Food is Free Albuquerque is known for “gleaning” excess produce and fruit from trees and gardens of area residents and donating to food banks and kitchens, but this spring they became known for something else. They assembled about 100 raised bed gardening kits that included soil and seeds, and about 10,000 people signed up for a lottery to win one, said Erin Garrison,executive director. They went on to distribute thousands of seeds and about 10,000 plants this year, including close to 7,000 tomato plants.
“If you figure each tomato plant has the potential to yield 10 pounds of fruit, that’s the potential for 70,000 pounds of food put out into the community,” Garrison said.
Time, space and water constrain local food, but there are other benefits
The food system is like the power grid. People get electricity from large, distant power plants delivered over transmission lines that traverse regional landscapes. Most food comes from far-away, large farms delivered via ship, train and truck.
Some argue a more sustainable and efficient approach to generating electricity for homes would be through small-scale systems close to where power is used, avoiding transmission loss and detrimental environmental effects of large-scale energy projects.
Similarly, when it comes to food, fresher and healthier choices would come from smaller scale production closer to home. The shift would decrease the use of fossil fuels, cut pesticide use, grow food in ways that can absorb harmful greenhouse gases, and potentially pay farm workers a living wage, contends Denise Miller, executive director of the Farmers Marketing Association.
But feeding New Mexicans entirely with local food, or even filling its hunger gap, would require overcoming big barriers.
Such a shift would require more people in every community to plant their own garden or farm, and not everyone wants to or has the time to be so directly involved. Much easier to flip on a light switch and not think about it; so, too, is it easier to simply browse the grocery aisles, fill a cart, and take it home.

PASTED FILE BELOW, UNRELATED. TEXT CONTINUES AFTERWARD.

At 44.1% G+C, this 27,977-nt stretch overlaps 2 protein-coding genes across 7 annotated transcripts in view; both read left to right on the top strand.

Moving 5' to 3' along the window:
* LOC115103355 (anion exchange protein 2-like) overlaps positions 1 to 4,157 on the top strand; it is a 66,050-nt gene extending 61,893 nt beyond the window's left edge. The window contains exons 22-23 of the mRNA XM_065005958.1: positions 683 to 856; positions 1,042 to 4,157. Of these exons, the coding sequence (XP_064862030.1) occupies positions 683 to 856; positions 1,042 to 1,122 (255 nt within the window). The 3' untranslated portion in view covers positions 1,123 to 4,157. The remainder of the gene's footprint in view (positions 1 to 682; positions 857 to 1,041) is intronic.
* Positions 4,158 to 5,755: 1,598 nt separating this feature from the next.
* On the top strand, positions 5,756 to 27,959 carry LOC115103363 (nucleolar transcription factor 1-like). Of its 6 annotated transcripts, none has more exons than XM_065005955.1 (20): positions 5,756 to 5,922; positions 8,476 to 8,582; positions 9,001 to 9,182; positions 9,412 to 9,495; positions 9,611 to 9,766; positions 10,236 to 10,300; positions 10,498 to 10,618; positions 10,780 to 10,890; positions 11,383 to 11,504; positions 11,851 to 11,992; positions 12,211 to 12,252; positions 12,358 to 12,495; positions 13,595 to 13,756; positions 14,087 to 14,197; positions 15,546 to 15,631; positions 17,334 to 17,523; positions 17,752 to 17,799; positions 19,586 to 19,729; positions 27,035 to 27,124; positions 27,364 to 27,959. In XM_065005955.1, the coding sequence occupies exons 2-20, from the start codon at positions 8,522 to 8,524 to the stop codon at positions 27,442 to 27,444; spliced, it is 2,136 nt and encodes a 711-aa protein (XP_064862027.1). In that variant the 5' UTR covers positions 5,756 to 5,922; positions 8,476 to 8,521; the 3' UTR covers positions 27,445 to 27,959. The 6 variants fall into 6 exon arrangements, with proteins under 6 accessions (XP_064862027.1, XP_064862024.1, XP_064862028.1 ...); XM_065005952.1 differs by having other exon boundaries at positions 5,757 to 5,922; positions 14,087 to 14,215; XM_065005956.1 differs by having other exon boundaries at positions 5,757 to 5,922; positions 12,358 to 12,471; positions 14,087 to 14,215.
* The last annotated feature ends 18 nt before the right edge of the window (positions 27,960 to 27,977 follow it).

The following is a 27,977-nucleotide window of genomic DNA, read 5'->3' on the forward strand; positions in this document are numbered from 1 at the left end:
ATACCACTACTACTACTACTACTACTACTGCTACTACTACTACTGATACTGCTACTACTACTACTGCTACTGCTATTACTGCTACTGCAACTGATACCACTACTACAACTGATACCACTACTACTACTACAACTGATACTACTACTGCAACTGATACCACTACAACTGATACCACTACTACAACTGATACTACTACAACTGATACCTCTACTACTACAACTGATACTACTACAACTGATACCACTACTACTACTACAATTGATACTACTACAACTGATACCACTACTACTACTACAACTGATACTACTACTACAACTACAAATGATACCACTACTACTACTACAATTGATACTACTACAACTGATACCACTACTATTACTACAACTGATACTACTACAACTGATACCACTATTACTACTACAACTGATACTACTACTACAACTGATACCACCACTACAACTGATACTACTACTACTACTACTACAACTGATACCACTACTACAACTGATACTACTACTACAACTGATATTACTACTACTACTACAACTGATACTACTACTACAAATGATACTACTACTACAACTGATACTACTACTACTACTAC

“If you take on this work, that means you have to be rooted in the work,” said Sandoval, in Villanueva, who also works a full-time job as a therapist. “And I haven’t been rooted in this work until COVID. I’ve been driving 12 to 16 hours a week, participating in my art collective and having offices in Las Vegas and Albuquerque. … Now, I’m allowed to be home and to really be in relationship with the land.”
Other factors constrain a local food system from fully providing enough food.
People who want to farm don’t always have land, and people who have land don’t always want to be farmers or raise their kids to be, as the average national age of farmers — 57 — suggests. And in New Mexico, limited water constrains how much produce can be grown in-state, no matter how motivated a community might be.
There are also vagaries inherent in growing plants: weather, insects, disease outbreaks, foraging animals. Nothing, from whether seeds sprout to the number of tomatoes a plant produces, is a guarantee. Some gardeners find it makes more financial sense to buy from local farmers, who have economies of scale working in their favor.
But those who have invested in farms say there are other benefits. Time spent growing builds appreciation and understanding for food and empathy for those who tend farms, Grant said: “If everybody would grow their food — even if one in five people were growing their own food, we would be living in a different world.”
Sandoval pointed to the resilience of a local food system: Some elders who lived in Villanueva through the Great Depression told her they didn’t even notice it, they just kept trading goods amongst themselves.
Reviving that practice, as well as ancestral farming techniques suited to the arid landscapes of New Mexico, reclaims some of what was lost to colonialism. And there’s a mental health benefit and a sense of community built from time spent outdoors.
“In places where people have been really divided, food becomes this beautiful bridge, and there’s so much magic in that, so much healing in that,” Sandoval said. “Who knew a cucumber or a carrot could help with that?”
Okay, the immune system isn’t really like a wall. It’s not designed to be impervious. It’s more like a moat. With a moat, you know intruders are going to breach. It’s just that you want them to be susceptible to the real defenders when they do get inside. But honestly, would you find the headline, “Dig the Moat,” as compelling?